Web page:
Mortgage lender Housing Development Finance Corporation Ltd (HDFC), loved by global investors for its steady profit growth, faces an intensifying battle for business and market share as banks aggressively push home loans.
With India's economic flu hitting corporate lending, banks have cranked up efforts to tap into the country's housing loan demand, which has proven to be brick-hard by comparison.
Demand for homes, and loans, has been stoked by a persisting housing shortage as long-term demographic changes - urbanisation, rising incomes, more nuclear families - transform how and where people live in Asia's third-biggest economy.
With their eyes on the prize, banks such as state-run Bank of India (BOI) and ICICI Bank, the biggest private sector lender, are swarming the market with discounts and special offers, willing to even live with narrower margins. They are also expanding into lower-tier cities, a market that HDFC is nurturing.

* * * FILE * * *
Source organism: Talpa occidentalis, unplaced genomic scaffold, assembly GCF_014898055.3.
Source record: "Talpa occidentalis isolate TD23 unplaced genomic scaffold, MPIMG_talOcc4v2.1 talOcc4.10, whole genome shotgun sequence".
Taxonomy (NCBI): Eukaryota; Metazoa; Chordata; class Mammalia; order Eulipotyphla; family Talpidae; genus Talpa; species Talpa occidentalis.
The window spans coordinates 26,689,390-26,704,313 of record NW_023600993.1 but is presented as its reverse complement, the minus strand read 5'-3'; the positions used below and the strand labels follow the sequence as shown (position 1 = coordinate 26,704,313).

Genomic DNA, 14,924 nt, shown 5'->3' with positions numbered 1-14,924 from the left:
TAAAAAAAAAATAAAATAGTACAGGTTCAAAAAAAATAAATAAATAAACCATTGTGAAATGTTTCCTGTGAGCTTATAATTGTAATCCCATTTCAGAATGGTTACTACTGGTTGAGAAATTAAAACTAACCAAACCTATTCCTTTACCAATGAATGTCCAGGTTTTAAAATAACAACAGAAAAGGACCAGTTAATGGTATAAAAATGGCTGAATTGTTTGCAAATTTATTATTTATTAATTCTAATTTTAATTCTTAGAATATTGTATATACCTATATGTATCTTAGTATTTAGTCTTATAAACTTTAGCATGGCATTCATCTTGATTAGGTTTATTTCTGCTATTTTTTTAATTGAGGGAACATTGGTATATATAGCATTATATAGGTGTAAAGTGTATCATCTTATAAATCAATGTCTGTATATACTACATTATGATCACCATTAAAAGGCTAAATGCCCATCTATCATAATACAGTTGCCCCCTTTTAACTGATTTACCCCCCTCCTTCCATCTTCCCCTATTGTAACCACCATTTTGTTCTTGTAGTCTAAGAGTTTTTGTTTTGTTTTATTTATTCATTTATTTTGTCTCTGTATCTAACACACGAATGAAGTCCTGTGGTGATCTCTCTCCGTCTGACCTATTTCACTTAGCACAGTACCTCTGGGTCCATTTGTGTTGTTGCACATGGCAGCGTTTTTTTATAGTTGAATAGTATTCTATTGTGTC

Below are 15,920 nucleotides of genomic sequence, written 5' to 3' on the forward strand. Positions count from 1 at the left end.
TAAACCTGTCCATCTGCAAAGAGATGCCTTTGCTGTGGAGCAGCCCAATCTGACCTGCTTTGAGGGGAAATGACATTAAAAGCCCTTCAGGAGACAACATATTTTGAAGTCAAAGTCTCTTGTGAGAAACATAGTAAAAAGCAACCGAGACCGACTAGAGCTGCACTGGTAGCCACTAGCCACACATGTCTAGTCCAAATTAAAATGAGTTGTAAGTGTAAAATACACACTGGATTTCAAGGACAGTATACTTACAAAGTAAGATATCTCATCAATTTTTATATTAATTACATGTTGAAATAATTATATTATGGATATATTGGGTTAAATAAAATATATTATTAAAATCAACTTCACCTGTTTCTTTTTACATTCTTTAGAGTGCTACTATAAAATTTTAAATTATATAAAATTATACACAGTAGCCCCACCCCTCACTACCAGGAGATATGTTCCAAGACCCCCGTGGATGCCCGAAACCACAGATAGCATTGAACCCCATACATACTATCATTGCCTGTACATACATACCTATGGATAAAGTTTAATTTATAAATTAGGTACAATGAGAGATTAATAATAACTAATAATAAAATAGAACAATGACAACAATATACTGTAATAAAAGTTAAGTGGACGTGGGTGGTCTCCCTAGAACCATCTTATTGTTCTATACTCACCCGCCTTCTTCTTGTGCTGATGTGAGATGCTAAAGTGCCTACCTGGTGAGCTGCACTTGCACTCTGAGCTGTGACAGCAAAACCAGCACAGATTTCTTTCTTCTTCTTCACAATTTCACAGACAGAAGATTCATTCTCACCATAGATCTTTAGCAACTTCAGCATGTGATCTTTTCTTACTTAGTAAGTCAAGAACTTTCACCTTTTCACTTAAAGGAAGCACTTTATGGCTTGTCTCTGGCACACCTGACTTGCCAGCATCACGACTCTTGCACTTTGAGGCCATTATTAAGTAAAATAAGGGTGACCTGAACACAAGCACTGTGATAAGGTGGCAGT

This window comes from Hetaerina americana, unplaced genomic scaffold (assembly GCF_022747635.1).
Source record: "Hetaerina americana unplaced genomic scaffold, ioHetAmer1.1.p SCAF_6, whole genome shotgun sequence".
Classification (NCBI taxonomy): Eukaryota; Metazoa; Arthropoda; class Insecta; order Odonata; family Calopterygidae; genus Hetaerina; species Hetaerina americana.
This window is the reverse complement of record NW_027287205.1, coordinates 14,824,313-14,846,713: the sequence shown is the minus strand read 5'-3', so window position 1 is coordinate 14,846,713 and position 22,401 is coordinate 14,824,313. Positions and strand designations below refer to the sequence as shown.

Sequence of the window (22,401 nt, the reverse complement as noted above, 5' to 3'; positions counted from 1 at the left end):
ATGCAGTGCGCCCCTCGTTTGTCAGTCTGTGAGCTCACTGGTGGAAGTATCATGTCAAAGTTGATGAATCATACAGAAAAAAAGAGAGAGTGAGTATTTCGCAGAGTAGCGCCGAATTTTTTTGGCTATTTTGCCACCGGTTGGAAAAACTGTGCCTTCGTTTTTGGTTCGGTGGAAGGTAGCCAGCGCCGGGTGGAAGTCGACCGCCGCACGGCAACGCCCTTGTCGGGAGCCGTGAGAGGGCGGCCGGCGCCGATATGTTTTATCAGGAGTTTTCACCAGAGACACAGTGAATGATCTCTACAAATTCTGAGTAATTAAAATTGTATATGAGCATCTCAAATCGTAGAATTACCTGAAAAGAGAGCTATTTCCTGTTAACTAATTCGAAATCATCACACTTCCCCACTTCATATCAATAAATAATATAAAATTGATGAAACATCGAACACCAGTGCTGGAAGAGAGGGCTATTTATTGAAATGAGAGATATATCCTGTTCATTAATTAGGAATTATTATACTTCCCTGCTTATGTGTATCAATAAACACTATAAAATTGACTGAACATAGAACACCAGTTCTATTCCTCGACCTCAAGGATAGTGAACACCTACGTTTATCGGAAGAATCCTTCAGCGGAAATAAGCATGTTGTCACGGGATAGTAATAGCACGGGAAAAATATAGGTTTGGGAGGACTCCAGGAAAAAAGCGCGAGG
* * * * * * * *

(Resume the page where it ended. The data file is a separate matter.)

"This is a very safe business. All our branches are working hard to grow home loans. We want to grow faster than the industry," said Anil Verma, BOI's chief financial officer.
BOI is setting up branches that only sell auto and home loans, taking five days to process a mortgage. It often takes between two weeks and a month to get a home loan approved in India.
State Bank of India (SBI), which dethroned HDFC as India's top mortgage lender about two years ago, was charging mortgage interest of up to 200 basis points above its base rate in 2011. SBI is now offering home loans at just 10-30 bps above the base rate, underscoring the intensifying competition.
SBI's home loans grew 20 percent in the September quarter from 13 percent a year earlier. ICICI doubled its mortgage growth to 23 percent, while HDFC was flat at 23 percent, according to a report by Ambit Capital this month.
But the battle for mortgage borrowers is threatening to squeeze net interest margins (NIMs). Analysts expect a 10-20 basis point margin decline for banks in the year ending March 2014 from an average of 3.1 percent in 2010/11.
Brokerage Jefferies expects HDFC's NIM to ease to